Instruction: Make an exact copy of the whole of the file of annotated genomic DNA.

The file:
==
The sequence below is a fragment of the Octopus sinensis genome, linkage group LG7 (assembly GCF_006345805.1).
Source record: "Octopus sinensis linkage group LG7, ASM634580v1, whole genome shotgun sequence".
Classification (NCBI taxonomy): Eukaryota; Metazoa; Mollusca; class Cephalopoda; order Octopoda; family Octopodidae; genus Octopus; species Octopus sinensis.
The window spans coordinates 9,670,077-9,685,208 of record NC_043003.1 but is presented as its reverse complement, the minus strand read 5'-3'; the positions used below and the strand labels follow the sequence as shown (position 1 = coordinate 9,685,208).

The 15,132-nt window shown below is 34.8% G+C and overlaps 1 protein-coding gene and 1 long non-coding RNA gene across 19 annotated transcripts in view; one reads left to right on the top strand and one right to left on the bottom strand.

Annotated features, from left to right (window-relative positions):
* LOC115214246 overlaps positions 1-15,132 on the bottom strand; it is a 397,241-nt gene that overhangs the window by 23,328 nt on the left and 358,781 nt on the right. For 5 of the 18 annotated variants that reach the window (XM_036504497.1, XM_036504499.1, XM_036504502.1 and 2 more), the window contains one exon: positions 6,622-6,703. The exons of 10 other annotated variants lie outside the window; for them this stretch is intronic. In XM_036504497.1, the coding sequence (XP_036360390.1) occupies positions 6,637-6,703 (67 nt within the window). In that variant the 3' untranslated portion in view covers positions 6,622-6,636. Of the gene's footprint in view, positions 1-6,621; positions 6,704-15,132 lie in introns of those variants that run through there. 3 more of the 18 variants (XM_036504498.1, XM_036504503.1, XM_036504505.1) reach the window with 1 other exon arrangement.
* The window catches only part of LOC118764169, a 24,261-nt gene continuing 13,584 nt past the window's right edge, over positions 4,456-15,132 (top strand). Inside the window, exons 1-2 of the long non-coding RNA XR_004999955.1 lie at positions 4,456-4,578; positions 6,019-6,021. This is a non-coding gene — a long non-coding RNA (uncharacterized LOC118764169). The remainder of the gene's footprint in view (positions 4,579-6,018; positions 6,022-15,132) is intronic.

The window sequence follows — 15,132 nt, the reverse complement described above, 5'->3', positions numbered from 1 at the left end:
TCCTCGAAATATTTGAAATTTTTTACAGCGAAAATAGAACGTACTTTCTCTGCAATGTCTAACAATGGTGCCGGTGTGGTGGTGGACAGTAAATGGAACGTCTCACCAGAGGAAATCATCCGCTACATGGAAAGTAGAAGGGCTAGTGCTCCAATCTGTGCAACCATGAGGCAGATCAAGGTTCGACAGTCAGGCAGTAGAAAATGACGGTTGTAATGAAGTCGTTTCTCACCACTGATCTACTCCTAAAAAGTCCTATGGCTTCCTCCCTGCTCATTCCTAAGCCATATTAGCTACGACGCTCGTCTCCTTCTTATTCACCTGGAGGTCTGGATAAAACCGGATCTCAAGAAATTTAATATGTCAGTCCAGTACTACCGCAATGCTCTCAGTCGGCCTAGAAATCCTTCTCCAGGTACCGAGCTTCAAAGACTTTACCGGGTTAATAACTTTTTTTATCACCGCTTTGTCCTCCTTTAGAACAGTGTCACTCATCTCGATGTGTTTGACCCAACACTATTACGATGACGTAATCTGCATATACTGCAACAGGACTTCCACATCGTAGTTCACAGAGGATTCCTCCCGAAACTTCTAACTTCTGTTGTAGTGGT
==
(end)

The sequence below is a fragment of the Octopus sinensis genome, linkage group LG7 (assembly GCF_006345805.1).
Source record: "Octopus sinensis linkage group LG7, ASM634580v1, whole genome shotgun sequence".
Classification (NCBI taxonomy): Eukaryota; Metazoa; Mollusca; class Cephalopoda; order Octopoda; family Octopodidae; genus Octopus; species Octopus sinensis.
The window spans coordinates 9,670,077-9,685,208 of record NC_043003.1 but is presented as its reverse complement, the minus strand read 5'-3'; the positions used below and the strand labels follow the sequence as shown (position 1 = coordinate 9,685,208).

The 15,132-nt window shown below is 34.8% G+C and overlaps 1 protein-coding gene and 1 long non-coding RNA gene across 19 annotated transcripts in view; one reads left to right on the top strand and one right to left on the bottom strand.

Annotated features, from left to right (window-relative positions):
* LOC115214246 overlaps positions 1-15,132 on the bottom strand; it is a 397,241-nt gene that overhangs the window by 23,328 nt on the left and 358,781 nt on the right. For 5 of the 18 annotated variants that reach the window (XM_036504497.1, XM_036504499.1, XM_036504502.1 and 2 more), the window contains one exon: positions 6,622-6,703. The exons of 10 other annotated variants lie outside the window; for them this stretch is intronic. In XM_036504497.1, the coding sequence (XP_036360390.1) occupies positions 6,637-6,703 (67 nt within the window). In that variant the 3' untranslated portion in view covers positions 6,622-6,636. Of the gene's footprint in view, positions 1-6,621; positions 6,704-15,132 lie in introns of those variants that run through there. 3 more of the 18 variants (XM_036504498.1, XM_036504503.1, XM_036504505.1) reach the window with 1 other exon arrangement.
* The window catches only part of LOC118764169, a 24,261-nt gene continuing 13,584 nt past the window's right edge, over positions 4,456-15,132 (top strand). Inside the window, exons 1-2 of the long non-coding RNA XR_004999955.1 lie at positions 4,456-4,578; positions 6,019-6,021. This is a non-coding gene — a long non-coding RNA (uncharacterized LOC118764169). The remainder of the gene's footprint in view (positions 4,579-6,018; positions 6,022-15,132) is intronic.

The window sequence follows — 15,132 nt, the reverse complement described above, 5'->3', positions numbered from 1 at the left end:
TCCTCGAAATATTTGAAATTTTTTACAGCGAAAATAGAACGTACTTTCTCTGCAATGTCTAACAATGGTGCCGGTGTGGTGGTGGACAGTAAATGGAACGTCTCACCAGAGGAAATCATCCGCTACATGGAAAGTAGAAGGGCTAGTGCTCCAATCTGTGCAACCATGAGGCAGATCAAGGTTCGACAGTCAGGCAGTAGAAAATGACGGTTGTAATGAAGTCGTTTCTCACCACTGATCTACTCCTAAAAAGTCCTATGGCTTCCTCCCTGCTCATTCCTAAGCCATATTAGCTACGACGCTCGTCTCCTTCTTATTCACCTGGAGGTCTGGATAAAACCGGATCTCAAGAAATTTAATATGTCAGTCCAGTACTACCGCAATGCTCTCAGTCGGCCTAGAAATCCTTCTCCAGGTACCGAGCTTCAAAGACTTTACCGGGTTAATAACTTTTTTTATCACCGCTTTGTCCTCCTTTAGAACAGTGTCACTCATCTCGATGTGTTTGACCCAACACTATTACGATGACGTAATCTGCATATACTGCAACAGGACTTCCACATCGTAGTTCACAGAGGATTCCTCCCGAAACTTCTAACTTCTGTTGTAGTGGT